Father Yod: the Seventies cult chief whose wild psychedelia was extra suited to Disneyland than dive bars

Born in Ohio in 1922, James Edward Baker led a vibrant life as an grownup. He shot down 13 Japanese fighter planes within the second world conflict. He auditioned as Tarzan for a Hollywood film. He killed a person utilizing judo in 1955, after which killed one other man in 1963 and was convicted of manslaughter. He had his hands legally registered as lethal weapons. He robbed wherever between two and 11 banks. He grew to become a profitable restaurateur and a pioneer of vegetarian eating, with prospects together with John Lennon, Joni Mitchell and Marlon Brando. And within the early 70s he based a utopian cult within the Hollywood Hills, reinventing himself because the supreme godhead Father Yod. Nearly inevitably, in 1973 he began an excessive psychedelic rock band, Ya Ho Wha 13.

This month, the US label Sacred Bones releases a brand new compilation of highlights from the band’s archives alongside an intimate e-book, Household: The Supply Household Scrapbook, partially to mark what would have been Father Yod’s a hundredth birthday. He died in 1975 in a hang-gliding accident after leaping off a 400-metre (1,300ft) cliff in Hawaii, regardless of having no prior air sports activities expertise.

Intimate … images from the scrapbook.
Intimate … photographs from the scrapbook. {Photograph}: Sacred Bones

Within the early 70s, Father Yod was thriving amid the hippy mania on the west coast. Financially safe owing to numerous exploits and investments, he had turn into a disciple of kundalini yoga within the late 60s earlier than deciding to turn into a religious chief himself. His philosophy – impressed by the teachings of his former mentor Yogi Bhajan, and texts by Eugene Fersen and Jiddu Krishnamurti – blended japanese faith with western esotericism. He modelled his picture on Michelangelo’s depiction of God the Father, purchased a purple Rolls-Royce, and based a commune based mostly at a Georgian-style mansion in Los Feliz. There, he lived because the chief of as much as 140 followers, smoked the “sacred herb” (marijuana) ritualistically, and engaged in tantric intercourse with younger girls, lots of whom he subsequently took as his wives after police had been alerted. (Years later, considered one of his ex-wives, Robin, known as him a “dirty old man on a lust trip”.) This was the Supply Household (AKA the Brotherhood of the Supply), and as its members began to jam, Father Yod started to see music as a vessel for his teachings.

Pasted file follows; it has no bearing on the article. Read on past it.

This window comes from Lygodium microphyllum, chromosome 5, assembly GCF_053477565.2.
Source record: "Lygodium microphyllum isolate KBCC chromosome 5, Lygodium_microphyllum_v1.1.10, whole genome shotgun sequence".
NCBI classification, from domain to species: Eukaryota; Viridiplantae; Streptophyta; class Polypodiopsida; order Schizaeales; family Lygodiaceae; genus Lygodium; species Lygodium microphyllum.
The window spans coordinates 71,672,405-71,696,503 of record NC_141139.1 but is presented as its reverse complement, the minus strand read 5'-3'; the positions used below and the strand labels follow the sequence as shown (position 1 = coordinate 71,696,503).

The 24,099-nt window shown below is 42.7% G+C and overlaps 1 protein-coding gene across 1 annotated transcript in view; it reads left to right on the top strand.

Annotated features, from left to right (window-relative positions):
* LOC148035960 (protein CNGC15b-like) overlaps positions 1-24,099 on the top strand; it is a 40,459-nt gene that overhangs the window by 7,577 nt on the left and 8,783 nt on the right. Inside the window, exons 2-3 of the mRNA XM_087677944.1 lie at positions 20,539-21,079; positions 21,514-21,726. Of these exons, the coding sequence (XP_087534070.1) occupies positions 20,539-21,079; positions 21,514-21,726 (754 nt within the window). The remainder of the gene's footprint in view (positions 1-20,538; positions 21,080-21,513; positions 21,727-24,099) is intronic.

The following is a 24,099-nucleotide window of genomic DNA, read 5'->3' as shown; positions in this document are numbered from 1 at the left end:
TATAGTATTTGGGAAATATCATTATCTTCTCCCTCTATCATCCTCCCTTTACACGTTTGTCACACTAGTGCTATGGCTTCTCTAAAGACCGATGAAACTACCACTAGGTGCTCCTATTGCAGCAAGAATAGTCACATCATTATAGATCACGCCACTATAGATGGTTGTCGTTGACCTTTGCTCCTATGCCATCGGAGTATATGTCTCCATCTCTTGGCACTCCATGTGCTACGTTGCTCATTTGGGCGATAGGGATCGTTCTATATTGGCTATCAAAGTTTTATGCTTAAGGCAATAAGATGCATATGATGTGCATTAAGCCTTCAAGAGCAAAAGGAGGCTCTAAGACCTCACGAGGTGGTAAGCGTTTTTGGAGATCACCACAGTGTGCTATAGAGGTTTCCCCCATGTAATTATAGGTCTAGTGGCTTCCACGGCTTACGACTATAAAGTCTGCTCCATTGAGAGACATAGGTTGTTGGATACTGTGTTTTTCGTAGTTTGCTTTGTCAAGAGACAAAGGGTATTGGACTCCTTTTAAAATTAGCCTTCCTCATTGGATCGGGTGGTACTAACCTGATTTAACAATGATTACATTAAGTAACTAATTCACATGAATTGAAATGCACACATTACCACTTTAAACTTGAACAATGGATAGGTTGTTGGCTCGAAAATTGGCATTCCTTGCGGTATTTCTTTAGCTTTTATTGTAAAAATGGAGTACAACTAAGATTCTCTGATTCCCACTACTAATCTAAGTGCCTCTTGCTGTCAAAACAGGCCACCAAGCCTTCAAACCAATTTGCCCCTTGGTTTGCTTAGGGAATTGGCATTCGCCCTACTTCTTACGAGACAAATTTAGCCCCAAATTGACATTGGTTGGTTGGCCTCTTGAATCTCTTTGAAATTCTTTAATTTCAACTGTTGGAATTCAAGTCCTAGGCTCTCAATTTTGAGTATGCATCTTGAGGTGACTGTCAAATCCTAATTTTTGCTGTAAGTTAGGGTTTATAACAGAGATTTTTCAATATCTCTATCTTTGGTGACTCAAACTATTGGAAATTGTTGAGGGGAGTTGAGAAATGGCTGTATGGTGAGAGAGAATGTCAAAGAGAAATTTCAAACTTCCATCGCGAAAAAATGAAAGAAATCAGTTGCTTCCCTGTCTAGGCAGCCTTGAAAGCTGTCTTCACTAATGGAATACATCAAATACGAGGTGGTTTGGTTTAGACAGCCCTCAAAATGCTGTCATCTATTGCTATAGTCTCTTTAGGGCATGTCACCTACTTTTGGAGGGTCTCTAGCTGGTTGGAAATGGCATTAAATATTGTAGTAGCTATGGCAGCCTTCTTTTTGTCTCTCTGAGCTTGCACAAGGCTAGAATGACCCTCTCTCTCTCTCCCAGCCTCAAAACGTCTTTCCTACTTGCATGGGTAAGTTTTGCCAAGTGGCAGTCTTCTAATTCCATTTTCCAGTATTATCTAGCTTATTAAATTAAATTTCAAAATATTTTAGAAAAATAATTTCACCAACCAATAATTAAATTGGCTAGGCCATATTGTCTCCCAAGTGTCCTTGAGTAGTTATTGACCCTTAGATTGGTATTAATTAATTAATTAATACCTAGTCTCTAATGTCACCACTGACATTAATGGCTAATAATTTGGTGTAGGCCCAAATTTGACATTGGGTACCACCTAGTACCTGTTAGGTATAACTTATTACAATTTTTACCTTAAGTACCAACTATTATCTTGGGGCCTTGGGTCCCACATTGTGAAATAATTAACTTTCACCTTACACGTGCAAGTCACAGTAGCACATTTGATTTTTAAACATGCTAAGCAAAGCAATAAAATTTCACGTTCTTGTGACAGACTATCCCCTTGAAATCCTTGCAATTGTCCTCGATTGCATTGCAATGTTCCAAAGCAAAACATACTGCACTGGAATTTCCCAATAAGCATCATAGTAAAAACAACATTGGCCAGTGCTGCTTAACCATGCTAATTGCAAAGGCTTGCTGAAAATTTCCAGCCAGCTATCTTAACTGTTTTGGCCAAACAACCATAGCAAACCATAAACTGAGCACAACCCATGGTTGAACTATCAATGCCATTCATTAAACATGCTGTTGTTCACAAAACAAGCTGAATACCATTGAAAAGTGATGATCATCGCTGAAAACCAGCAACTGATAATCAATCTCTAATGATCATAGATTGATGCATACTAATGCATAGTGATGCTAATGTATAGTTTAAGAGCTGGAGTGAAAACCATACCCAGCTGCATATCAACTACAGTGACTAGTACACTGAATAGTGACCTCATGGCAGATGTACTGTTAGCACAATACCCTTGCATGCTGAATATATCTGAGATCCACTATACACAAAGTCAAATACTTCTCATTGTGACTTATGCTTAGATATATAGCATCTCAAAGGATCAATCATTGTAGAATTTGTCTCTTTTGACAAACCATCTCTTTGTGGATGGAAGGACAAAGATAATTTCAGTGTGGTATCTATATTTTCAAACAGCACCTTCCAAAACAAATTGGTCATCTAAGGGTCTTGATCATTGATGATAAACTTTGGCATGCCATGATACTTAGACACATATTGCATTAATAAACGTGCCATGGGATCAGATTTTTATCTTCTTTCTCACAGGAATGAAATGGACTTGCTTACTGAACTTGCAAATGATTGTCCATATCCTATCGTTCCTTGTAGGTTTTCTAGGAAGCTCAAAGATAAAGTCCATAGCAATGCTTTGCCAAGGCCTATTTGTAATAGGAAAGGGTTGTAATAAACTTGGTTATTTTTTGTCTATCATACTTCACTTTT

“It was music that enlightened him to go on his religious journey,” says Supply Household archivist and documentarian Isis Aquarian, co-author of The Supply Household Scrapbook and considered one of Father Yod’s 14 wives. She cites the Moody Blues and Jethro Tull as his primary inspirations: music was an outlet to “join with the youthful individuals”, she says, the goal “to assist promote spirituality and the betterment of all humanity for the planet”.

Father Yod scrapbook, press images
Father Yod scrapbook, press photographs {Photograph}: Sacred Bones

After the Household’s transfer to Nichols Canyon in 1973, Father Yod was given $30,000 by a Hungarian Holocaust survivor named Damascus – a rumoured mobster sometimes called the Godfather, in accordance with Aquarian. The cash was meant to begin a brand new enterprise: a wholesome ice-cream parlour. However as an alternative, Father Yod spent it on musical devices and constructed a studio within the storage. (“Damascus was very upset,” says Aquarian.) There, Father Yod and the Spirit of 76 (later renamed Ya Ho Wha 13, following the choice to make all subsequent music purely improvisational) recorded about 60 albums’ value of fabric, largely between the hours of three and 6 within the morning.

Sacred Bones’ new compilation captures the band’s untamed sound – at occasions, it evokes a crude mashup of Captain Beefheart and Canned Warmth. There are genuinely first rate singer-songwriter numbers by the extra conventional Spirit of 76 band – the Dylan-esque honky tonk ballad A Girl – however Father Yod seems to be absent from these. When he’s audible, it’s within the wild jams of the Ya Ho Wha 13 – constructed on ominous drum rolls (The Nice Woe), invented phrases and growls (I’m Gonna Take You House) and 10-minute freak-outs of space-age distortion (Ya Ho Wha).

They had been rejected by each main label they approached, however self-pressed 9 LPs, which they offered from the again of Father Yod’s wildly common Sundown Strip vegetarian restaurant the Supply. The band carried out throughout Los Angeles, from Venice Seashore to Beverly Hills highschool, however they struggled to safe a lot of a following. “I don’t assume he was precisely what you’d name a musician or perhaps a singer,” says Aquarian. Regardless of what one impressively wild picture of him wailing on a double-necked guitar would counsel, Father Yod would largely simply bang a kettledrum or bash a metre-wide gong – and lead the chants alongside the band’s marathon performances. One newspaper assessment described them as seeming “misplaced” on the famed rock venue Whisky a Go Go, and instructed they’d be a greater match at Disneyland.

This music “wasn’t for that point”, says Aquarian. However in the present day, the unique LPs commerce arms for 1000’s of kilos on-line. The Supply Household Scrapbook co-author Jodi Wille – who additionally co-directed the 2012 characteristic documentary The Supply Household – explains {that a} nascent appreciation had been brewing because the 80s; Sonic Youth’s Thurston Moore, actor-musician Vincent Gallo and superproducer Rick Rubin are followers. “The music is polarising,” she says. “Some individuals contemplate it unlistenable. However there’s additionally a primal, punk high quality to it.”

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